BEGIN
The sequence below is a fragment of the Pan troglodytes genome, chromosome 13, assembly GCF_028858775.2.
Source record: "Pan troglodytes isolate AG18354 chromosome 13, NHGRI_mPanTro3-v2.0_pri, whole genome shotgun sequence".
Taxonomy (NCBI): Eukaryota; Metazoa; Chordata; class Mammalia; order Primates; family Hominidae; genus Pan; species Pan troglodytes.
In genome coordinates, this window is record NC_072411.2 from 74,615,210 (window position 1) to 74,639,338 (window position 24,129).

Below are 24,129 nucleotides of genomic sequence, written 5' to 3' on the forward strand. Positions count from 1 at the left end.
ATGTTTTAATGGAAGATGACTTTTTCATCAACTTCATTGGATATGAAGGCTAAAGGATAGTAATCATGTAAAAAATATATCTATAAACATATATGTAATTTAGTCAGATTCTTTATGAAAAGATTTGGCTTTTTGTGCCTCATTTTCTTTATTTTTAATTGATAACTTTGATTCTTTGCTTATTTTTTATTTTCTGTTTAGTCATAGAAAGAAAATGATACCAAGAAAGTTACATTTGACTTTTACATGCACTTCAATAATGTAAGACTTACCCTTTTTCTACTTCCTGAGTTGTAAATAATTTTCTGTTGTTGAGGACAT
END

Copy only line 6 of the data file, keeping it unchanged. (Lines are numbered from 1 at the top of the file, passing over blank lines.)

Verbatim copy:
ATGTTTTAATGGAAGATGACTTTTTCATCAACTTCATTGGATATGAAGGCTAAAGGATAGTAATCATGTAAAAAATATATCTATAAACATATATGTAATTTAGTCAGATTCTTTATGAAAAGATTTGGCTTTTTGTGCCTCATTTTCTTTATTTTTAATTGATAACTTTGATTCTTTGCTTATTTTTTATTTTCTGTTTAGTCATAGAAAGAAAATGATACCAAGAAAGTTACATTTGACTTTTACATGCACTTCAATAATGTAAGACTTACCCTTTTTCTACTTCCTGAGTTGTAAATAATTTTCTGTTGTTGAGGACAT